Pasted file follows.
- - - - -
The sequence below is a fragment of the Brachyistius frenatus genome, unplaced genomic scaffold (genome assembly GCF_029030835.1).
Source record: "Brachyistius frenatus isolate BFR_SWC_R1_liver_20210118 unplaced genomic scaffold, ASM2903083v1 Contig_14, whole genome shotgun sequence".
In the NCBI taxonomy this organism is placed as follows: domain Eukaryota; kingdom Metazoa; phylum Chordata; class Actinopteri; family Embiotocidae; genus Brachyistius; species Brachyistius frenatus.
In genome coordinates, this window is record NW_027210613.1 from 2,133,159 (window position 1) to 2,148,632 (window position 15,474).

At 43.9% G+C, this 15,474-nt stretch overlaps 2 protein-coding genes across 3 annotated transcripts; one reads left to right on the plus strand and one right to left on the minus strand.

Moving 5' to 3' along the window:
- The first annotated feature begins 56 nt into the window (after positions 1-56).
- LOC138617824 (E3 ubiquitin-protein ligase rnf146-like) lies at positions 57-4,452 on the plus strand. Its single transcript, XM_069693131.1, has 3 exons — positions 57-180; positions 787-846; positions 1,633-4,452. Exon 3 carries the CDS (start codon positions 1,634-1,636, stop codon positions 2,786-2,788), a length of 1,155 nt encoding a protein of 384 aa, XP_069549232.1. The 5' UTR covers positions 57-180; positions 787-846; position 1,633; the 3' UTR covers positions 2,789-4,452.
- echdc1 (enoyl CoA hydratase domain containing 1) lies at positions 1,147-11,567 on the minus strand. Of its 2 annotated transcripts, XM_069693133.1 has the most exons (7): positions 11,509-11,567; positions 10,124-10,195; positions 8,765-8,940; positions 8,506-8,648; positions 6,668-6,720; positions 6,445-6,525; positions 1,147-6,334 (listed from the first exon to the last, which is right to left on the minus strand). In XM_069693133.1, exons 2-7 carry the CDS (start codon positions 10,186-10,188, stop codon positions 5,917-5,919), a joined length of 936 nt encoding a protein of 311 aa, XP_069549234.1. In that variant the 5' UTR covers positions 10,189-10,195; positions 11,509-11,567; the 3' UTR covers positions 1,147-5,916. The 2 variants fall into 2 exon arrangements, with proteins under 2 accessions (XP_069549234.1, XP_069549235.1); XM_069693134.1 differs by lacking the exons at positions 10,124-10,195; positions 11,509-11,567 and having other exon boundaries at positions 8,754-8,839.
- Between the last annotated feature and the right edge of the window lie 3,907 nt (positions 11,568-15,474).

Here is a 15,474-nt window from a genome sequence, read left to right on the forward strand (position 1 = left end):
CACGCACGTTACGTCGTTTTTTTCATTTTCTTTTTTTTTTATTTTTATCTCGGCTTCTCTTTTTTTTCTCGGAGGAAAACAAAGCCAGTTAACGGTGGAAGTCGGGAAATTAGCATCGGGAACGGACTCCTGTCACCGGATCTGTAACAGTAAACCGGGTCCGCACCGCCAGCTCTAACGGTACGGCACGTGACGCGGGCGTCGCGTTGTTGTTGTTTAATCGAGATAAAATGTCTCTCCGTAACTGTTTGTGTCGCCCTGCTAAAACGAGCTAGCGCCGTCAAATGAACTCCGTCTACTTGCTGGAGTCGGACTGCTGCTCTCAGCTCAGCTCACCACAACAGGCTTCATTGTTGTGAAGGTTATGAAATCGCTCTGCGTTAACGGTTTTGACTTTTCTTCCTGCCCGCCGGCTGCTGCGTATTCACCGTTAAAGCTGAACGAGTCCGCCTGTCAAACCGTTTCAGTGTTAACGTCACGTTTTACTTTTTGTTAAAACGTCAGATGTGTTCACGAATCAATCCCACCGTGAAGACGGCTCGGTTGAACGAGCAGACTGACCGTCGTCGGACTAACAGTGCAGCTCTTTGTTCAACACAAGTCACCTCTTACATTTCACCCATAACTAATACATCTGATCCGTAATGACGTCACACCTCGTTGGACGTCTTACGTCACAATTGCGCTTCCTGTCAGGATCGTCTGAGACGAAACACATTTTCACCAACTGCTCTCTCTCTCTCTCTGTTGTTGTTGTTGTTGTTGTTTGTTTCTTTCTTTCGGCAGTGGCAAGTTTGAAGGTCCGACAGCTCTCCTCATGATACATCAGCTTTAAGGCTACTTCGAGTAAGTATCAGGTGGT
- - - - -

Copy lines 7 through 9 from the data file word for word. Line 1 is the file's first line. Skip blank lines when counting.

- The first annotated feature begins 56 nt into the window (after positions 1-56).
- LOC138617824 (E3 ubiquitin-protein ligase rnf146-like) lies at positions 57-4,452 on the plus strand. Its single transcript, XM_069693131.1, has 3 exons — positions 57-180; positions 787-846; positions 1,633-4,452. Exon 3 carries the CDS (start codon positions 1,634-1,636, stop codon positions 2,786-2,788), a length of 1,155 nt encoding a protein of 384 aa, XP_069549232.1. The 5' UTR covers positions 57-180; positions 787-846; position 1,633; the 3' UTR covers positions 2,789-4,452.
- echdc1 (enoyl CoA hydratase domain containing 1) lies at positions 1,147-11,567 on the minus strand. Of its 2 annotated transcripts, XM_069693133.1 has the most exons (7): positions 11,509-11,567; positions 10,124-10,195; positions 8,765-8,940; positions 8,506-8,648; positions 6,668-6,720; positions 6,445-6,525; positions 1,147-6,334 (listed from the first exon to the last, which is right to left on the minus strand). In XM_069693133.1, exons 2-7 carry the CDS (start codon positions 10,186-10,188, stop codon positions 5,917-5,919), a joined length of 936 nt encoding a protein of 311 aa, XP_069549234.1. In that variant the 5' UTR covers positions 10,189-10,195; positions 11,509-11,567; the 3' UTR covers positions 1,147-5,916. The 2 variants fall into 2 exon arrangements, with proteins under 2 accessions (XP_069549234.1, XP_069549235.1); XM_069693134.1 differs by lacking the exons at positions 10,124-10,195; positions 11,509-11,567 and having other exon boundaries at positions 8,754-8,839.